Well, yes, but it would hardly follow that we must all become Zorastrians, or, for that matter, that the preservation of Zorastrianism is the purpose of religion.
While not exact in number, I stand by my comment in sentiment. The
vast majority of people who move through our programs are looking for
a certification. They're not looking to become stewards of anything.
For example, they will be interested in literature that shows that
certain approaches "work." They will be largely disinterested in
familiarizing themselves with the history of very illustrative
failures. 'I mean, who cares about a bunch of stuff that didn't work?'
I'm sure that the majority of people do not perceive themselves as the stewards of the English language either, but for all practical purposes, they are. And while a study of Latin would no doubt be useful in some circumstances, it is not in most, and in fact, the majority of people do not study Latin. And it's not that our ancestors have somehow failed in their stewardship of language, and it is not that the use of Latin, rather than English, in ancient times was somehow a mistake, that it somehow didn't work.

This is important: a tradition, a discipline, a field - these are not preserved by a select few. They are preserved by *all* the people working in the discipline, and importantly, most of all by that majority of people looking for a certification and a job. It may please professors to believe that they have a unique role, but you can no more manufacture a tradition than you can manufacture behaviourism. And, indeed, the sense that there is something that is the tradition, discipline or field distinct from what the practitioners actually practice is a fallacy. The discipline of archaeology just is what the combined efforts of those who practice archaeology do.

Or to put the same point another way: who would be so brazen to claim that the preservation of a tradition, discipline or field is uniquely the preserve of those who hold PhDs in it, or of those who hold professorships at universities, and that the remainder of the practitioners are in every sense historically insignificant? Who would say that teachers contribute nothing to what we know and understand and feel as teaching, and that the only record of importance is that carried forward by the doctors and the professors? It is important to remember that the university studies that licensed the teacher form only a small part of his or her life and experience in the field. Perhaps the professors are racconteurs, but to suppose that they define the field, that they somehow uniquely preserve it is not only the ultimate of hubris, it is also empirically wrong.

I have no doubt that David did not mean exactly this when he wrote the words above, and feel certain that he would reject the proposition just expressed above. But if not this, then what? Remove the stricture of exclusivity, and the notion of 'stewardship' loses its force. It becomes apparent that the idea of professors or PhDs as stewards is a mythology, a common story that binds the faithful together and fosters a sense of exclusivity, but is nonetheless a fabrication.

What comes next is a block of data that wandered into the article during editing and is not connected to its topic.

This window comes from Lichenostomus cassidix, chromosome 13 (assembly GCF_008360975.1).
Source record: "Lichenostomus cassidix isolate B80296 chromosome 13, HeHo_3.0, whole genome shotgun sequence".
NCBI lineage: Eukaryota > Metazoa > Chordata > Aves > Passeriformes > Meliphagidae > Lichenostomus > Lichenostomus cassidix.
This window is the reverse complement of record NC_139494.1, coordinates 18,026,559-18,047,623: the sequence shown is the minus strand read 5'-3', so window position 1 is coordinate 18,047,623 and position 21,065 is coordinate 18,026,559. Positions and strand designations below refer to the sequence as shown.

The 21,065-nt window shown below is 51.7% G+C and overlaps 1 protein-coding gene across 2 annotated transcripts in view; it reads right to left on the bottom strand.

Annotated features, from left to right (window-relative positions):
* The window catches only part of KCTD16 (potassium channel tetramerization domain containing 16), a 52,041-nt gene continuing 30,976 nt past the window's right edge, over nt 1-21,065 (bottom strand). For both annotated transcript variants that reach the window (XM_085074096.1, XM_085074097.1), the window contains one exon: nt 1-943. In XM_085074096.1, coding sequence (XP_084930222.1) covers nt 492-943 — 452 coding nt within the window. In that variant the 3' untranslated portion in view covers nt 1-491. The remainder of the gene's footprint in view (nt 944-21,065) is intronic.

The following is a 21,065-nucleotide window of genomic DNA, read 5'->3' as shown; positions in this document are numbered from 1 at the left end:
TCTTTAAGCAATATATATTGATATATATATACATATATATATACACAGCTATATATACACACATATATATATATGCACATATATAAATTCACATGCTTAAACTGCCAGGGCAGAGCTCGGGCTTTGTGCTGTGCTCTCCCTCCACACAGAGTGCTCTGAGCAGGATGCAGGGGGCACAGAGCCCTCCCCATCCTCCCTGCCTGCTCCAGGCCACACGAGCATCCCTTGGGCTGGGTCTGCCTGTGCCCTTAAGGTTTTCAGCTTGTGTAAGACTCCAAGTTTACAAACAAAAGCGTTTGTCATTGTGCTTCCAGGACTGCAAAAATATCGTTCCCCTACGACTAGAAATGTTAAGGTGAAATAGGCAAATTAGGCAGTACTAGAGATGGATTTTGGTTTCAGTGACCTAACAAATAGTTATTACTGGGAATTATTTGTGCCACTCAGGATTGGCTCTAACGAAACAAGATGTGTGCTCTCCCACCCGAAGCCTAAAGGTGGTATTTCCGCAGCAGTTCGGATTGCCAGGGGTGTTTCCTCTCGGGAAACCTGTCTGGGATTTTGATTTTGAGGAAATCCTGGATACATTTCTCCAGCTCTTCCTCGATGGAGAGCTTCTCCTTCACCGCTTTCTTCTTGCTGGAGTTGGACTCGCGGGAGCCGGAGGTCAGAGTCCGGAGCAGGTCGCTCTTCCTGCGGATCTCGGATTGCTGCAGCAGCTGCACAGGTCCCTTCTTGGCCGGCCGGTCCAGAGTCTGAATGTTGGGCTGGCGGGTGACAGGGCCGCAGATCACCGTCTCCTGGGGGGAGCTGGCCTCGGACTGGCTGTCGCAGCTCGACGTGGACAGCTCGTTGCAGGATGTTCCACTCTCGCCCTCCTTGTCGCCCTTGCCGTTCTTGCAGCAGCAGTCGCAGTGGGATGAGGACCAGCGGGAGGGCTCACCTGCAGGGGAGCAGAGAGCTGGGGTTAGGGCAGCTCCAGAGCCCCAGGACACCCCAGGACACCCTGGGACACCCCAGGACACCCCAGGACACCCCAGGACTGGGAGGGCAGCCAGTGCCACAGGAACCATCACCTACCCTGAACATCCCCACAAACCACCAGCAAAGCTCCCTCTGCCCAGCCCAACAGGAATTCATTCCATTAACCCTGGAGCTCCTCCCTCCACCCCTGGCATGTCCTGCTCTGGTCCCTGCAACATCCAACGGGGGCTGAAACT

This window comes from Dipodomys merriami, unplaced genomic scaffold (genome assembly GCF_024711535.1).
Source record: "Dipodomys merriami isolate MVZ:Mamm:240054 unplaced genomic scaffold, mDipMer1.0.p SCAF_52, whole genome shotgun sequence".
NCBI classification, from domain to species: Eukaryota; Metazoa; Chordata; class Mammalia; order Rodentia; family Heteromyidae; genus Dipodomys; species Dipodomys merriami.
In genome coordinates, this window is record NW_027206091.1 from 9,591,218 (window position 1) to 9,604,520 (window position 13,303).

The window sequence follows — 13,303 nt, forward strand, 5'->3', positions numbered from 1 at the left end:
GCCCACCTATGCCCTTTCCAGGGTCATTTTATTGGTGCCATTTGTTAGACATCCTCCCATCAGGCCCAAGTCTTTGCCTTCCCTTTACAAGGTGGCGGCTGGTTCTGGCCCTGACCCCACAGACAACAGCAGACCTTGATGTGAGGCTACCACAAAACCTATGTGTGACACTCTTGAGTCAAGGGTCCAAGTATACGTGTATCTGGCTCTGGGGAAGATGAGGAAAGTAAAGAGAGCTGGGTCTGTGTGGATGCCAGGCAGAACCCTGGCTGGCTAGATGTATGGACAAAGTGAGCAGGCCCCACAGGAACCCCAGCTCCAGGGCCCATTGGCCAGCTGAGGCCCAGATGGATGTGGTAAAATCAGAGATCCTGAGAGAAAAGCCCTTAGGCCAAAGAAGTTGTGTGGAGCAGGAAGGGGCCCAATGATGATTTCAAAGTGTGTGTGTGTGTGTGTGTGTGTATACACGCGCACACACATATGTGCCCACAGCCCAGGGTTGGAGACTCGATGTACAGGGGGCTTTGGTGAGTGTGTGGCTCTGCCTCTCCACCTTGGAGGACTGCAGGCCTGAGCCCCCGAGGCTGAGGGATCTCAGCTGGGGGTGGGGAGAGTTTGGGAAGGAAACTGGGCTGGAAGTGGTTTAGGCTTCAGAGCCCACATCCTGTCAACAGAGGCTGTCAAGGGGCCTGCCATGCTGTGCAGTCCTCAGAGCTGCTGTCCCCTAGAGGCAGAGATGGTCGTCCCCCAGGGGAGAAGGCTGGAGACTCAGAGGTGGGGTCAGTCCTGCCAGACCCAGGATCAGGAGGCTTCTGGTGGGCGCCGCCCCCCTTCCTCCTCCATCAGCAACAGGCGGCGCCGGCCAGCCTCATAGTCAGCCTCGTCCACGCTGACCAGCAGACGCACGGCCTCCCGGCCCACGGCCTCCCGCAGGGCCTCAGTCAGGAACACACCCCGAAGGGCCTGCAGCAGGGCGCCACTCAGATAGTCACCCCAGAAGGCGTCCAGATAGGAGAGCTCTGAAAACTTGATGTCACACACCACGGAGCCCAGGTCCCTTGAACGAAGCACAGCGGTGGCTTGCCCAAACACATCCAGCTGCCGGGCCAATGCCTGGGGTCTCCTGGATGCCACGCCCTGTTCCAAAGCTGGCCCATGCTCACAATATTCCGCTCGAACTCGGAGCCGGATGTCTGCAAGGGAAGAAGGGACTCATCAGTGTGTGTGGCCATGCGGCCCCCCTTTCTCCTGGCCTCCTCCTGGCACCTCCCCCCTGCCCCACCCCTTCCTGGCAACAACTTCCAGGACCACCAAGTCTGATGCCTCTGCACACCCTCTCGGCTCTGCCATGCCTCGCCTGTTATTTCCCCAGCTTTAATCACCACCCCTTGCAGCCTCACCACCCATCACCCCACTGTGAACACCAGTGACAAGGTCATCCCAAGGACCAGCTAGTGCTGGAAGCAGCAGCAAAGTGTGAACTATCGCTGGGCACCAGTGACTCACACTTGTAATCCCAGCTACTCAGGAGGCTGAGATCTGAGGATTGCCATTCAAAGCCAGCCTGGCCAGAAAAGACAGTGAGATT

Particularly at the doctoral level, tradition *is* passed on from one
person to another - from advisor to advisee. Tradition is also
propogated via groups who share a common practice, but far too often
that practice has nothing to do with being a steward of the field. It
much more frequently has to do with job interviews, the latest web
application development framework, and the cool new name we're calling
the field (I guess it's learning sciences for the next seven years or
In order to make this assertion work, it is necessary to identify a distinction in kind between 'tradition' and 'practice'. Most such distinctions, I suspect, will amount to distinctions similar to that between 'the story' and the 'telling of the story' - a difference, that is, that is only apparent.

I had a lot of 'tradition' passed down to me from advisor to advisee. As time passed, I found it impossible to distingush between the story and the teller of the story. I, too, have a story to pass along; being barred by lack of certification from the practice one-on-one counselling sessions with the children of rich parents, I pass on my stories in alternative fora, such as this one. Am I a part of the tradition? Is the story I tell distinct from the teller? Where is the distinction? What was it that was measured for in the dissertation, in the exam? Does only the professor of English carry on the tradition of the language? Or does Jorn Barger, the man who coined the word 'weblog', now homeless and penniless, and certainly not a professor, get some of the credit too?

The definition of a PhD, of a professor, cannot be *what* that person professes. This way lies madness and confusion.
If the old is not preserved, but absorbed and reformed, then what will
the next generation read?
The new.
Will they read the commentaries of their fathers rather than the originals?
Will we all read Geometry textbooks from Pearson rather than Euclid?
Of course. I did (though I think it was McGraw-Hill). Historians may read Euclid, and write synopses that will translate the original from the Greek and from the ancient view of the world into a form I can understand. But a full and complete knowledge of geometry is possible without a reading of Euclid.
Many will. And they will not be
stewards of the field in the way I think they should. You see, I
believe it becomes increasingly harder to be a responsible steward,